Plant-based meats are nutritionally superior or comparable – on average across most categories – to similar conventional meat products; do not present the same individual and public health risks of conventional animal meat; and offer some of the health benefits associated with plant-based eating.
These are the key findings of a first-of-its-kind report, which analyses the health and nutrition of plant-based meat products available in Australia and New Zealand.
Plant-Based Meat: A Healthier Choice? is a collaboration between Food Frontier, Australia and New Zealand’s not-for-profit think tank on alternative proteins, and Teri Lichtenstein, a leading Australian Accredited Practising Dietitian.
It compares the nutritional averages of plant-based meat categories to similarly processed, conventional meats, from sausages and burgers to chicken-style pieces and more. It further explores other health impacts of plant-based meats, from processing to ingredients, as well as the individual and public health risks associated with high production and intake of conventional meat.
* Plant-based meats are nutritionally superior or comparable to conventional meat equivalents: Plant-based meats across most categories have, on average, lower or comparable kilojoules and sodium, higher or comparable protein and lower fat and saturated fat per 100g, along with the presence of health-promoting fibre, in comparison to their conventional meat equivalents. These comparisons are most significant for saturated fat; for example, conventional meats had anywhere from double to five times the amount of saturated fat than plant-based meat equivalents on average.
* Plant-based meats do not have the individual and public health risks as conventional meat equivalents: Plant-based meats do not present the same foodborne illness risks; links to the rise of zoonotic disease and antimicrobial resistance; and factors believed to contribute to colorectal cancer, cardiovascular disease and type 2 diabetes – diseases that are among the leading causes of death in New Zealand.
* Plant-based meats, while processed foods like their conventional meat equivalents, offer some of the benefits associated with plant-based eating: Most plant-based meats provide certain benefits associated with eating more whole plant foods, such as dietary fibre and considerably lower saturated fat on average than their conventional meat equivalents. They can also serve as a transition food towards a more plant-centric diet given their design as a centre-of-plate protein alternative.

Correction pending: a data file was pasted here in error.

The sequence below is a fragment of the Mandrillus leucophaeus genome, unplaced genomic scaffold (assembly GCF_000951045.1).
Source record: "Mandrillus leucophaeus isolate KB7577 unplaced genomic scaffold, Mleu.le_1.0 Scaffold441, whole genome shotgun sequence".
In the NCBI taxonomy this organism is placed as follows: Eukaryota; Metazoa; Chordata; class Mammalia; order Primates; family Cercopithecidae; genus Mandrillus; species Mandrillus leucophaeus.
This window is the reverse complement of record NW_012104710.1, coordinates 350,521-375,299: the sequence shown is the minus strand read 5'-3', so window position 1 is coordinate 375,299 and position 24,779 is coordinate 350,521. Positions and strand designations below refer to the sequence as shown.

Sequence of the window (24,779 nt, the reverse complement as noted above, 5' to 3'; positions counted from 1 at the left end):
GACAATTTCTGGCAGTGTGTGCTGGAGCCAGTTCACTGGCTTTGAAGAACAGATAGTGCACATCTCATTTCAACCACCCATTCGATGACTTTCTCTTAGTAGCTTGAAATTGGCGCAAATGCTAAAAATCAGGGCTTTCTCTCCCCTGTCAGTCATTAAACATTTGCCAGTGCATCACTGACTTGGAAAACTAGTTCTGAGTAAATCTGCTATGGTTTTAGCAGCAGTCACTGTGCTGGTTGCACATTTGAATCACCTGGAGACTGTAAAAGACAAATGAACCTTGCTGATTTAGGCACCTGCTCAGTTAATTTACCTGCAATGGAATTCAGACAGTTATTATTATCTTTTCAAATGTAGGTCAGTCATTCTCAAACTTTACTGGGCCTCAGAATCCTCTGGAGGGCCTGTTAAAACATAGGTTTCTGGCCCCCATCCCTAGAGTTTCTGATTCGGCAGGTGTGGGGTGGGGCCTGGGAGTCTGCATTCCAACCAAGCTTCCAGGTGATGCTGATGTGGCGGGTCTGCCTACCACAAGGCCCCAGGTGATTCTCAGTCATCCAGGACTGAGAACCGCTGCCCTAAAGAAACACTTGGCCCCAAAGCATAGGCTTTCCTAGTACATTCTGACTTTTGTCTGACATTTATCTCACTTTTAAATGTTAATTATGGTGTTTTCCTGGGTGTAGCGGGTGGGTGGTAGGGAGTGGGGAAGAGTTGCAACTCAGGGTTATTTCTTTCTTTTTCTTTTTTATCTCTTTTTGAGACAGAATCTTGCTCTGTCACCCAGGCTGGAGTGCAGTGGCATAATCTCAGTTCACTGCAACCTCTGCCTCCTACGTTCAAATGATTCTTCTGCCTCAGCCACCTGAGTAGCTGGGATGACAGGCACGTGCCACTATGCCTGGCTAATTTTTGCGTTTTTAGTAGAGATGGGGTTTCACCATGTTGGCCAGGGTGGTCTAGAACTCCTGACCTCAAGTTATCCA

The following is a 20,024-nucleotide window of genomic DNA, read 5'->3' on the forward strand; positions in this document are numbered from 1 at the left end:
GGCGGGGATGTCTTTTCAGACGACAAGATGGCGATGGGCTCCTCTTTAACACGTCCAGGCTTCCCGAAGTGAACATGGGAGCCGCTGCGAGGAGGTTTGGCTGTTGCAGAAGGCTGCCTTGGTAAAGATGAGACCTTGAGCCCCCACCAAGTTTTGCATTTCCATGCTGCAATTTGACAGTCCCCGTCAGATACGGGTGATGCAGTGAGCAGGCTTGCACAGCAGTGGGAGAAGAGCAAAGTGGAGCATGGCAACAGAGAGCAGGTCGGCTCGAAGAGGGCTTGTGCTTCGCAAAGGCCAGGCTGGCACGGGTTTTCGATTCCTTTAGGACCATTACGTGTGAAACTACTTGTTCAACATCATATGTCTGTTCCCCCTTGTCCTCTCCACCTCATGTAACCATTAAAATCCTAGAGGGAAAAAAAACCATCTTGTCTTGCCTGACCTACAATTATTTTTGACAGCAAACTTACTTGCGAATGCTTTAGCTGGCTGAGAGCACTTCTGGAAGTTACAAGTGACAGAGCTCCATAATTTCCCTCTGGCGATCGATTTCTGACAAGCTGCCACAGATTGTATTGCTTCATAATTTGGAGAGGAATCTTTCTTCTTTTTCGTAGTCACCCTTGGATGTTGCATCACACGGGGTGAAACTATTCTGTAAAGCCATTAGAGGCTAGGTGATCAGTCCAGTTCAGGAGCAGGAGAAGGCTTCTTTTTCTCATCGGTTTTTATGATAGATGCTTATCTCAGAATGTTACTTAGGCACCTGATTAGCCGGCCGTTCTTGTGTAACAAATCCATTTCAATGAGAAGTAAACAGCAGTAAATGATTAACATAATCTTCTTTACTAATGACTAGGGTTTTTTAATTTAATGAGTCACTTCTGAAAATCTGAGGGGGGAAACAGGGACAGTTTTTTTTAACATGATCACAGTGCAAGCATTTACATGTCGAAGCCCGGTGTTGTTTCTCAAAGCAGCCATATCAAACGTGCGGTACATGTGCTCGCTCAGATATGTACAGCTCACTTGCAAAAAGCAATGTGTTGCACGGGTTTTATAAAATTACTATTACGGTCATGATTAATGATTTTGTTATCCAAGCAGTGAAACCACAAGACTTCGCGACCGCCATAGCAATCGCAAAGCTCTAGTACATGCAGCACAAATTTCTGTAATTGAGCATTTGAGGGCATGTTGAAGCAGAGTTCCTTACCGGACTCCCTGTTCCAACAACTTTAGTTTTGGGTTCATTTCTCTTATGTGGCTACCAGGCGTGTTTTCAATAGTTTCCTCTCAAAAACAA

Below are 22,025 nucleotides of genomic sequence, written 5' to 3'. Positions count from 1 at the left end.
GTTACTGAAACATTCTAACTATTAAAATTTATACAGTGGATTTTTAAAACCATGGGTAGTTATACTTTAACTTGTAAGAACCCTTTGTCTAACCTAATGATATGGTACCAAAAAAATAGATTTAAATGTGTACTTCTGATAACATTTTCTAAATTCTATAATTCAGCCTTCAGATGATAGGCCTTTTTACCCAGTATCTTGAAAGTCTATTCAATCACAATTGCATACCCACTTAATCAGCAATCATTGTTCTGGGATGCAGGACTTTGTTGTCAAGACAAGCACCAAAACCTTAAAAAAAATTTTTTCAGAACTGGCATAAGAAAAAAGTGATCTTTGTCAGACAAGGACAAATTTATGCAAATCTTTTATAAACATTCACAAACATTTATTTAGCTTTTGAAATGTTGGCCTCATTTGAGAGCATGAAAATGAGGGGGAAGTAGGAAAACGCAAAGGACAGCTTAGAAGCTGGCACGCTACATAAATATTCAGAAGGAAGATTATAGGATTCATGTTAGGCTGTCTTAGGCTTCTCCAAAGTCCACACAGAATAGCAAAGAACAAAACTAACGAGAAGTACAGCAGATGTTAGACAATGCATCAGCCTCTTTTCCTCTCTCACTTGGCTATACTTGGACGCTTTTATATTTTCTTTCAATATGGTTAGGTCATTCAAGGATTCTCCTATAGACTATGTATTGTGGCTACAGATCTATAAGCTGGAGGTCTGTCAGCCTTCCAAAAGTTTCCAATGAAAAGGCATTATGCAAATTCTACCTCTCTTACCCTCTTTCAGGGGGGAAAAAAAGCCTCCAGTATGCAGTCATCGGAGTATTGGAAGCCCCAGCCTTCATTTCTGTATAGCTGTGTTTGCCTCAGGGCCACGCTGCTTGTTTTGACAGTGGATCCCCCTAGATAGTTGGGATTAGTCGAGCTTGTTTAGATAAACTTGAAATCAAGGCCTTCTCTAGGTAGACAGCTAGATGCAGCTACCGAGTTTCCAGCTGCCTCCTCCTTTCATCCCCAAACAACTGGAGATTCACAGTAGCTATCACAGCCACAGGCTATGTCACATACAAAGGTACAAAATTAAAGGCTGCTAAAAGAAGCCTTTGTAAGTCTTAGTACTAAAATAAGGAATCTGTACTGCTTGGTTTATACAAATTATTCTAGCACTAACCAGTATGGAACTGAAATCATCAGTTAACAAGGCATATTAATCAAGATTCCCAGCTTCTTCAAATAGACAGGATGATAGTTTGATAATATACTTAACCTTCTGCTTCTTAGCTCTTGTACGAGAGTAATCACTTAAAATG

This report follows a year in which New Zealanders consumed over a third more than the amount of red meat advised by current government dietary guidelines.
“Consumers who want to reduce their meat consumption and are seeking a protein-packed alternative should know that plant-based meats can serve as a healthier option than similar conventional meats,” said Lichtenstein.
“This report shows plant-based meats on average are nutritionally superior or comparable and offer some of the benefits of plant-based eating, even though they are processed foods just like their conventional meat equivalents. They also do not present the potential health risks that some conventional meats pose, from foodborne illness to links to non-communicable disease,” she said.
Food Frontier CEO Thomas King said that given New Zealanders would need to reduce red meat consumption by nine kilograms per year to meet current dietary guidelines – and with more consumers looking to convenient alternatives as a solution – dietitians, public health practitioners and consumers need to understand whether plant-based meats are a ‘healthy’ swap for similar conventional meats.
“Considering health is the top motivator for Kiwis seeking to eat less meat, and with the local plant-based meat category growing rapidly, more consumers are naturally asking whether these alternatives make for a healthier swap,” he said.
“This report provides an evidence-based, data-driven analysis to answer questions on nutrition, processing, ingredients and more, and brings context to the conversation by unpacking how plant-based meats compare to conventional meats in equivalent formats.
“Our aim is to offer insights and guidance to the millions of meat-reducing Aussies and Kiwis, enabling them to make better choices about the proteins on their plate,” he said.
Amongst those best choices, the report highlights products that offer superior nutrition and ‘clean labels,’ which are increasingly sought after by consumers for containing fewer and more familiar ingredients.
For example, Sunfed Meats Chicken Free Chicken® is made of a yellow pea protein base and minimal ingredients derived from recognisable sources. It is high in iron (9.1mg compared to conventional chicken’s 0.4mg per 100g).
The report concludes with recommendations to plant-based meat manufacturers to address consumer demands around nutrition, ingredients and more, and guidance to consumers for determining the role of plant-based meats within their diet.
The full report, Plant-Based Meat: A Healthier Choice?, is available for download at FoodFrontier.org/reports.
About Food Frontier
Food Frontier is the independent think tank on alternative proteins in Australia and New Zealand. Plant-based meat and cultivated meat can help sustainably diversify protein supply and overcome major environmental and public health threats in the Asia Pacific. As an independent advisor funded entirely by philanthropy, it helps leaders across Australia and New Zealand navigate and pursue the opportunities these industries present. Its work is future-proofing food systems by diversifying protein supply with safe and sustainable alternatives.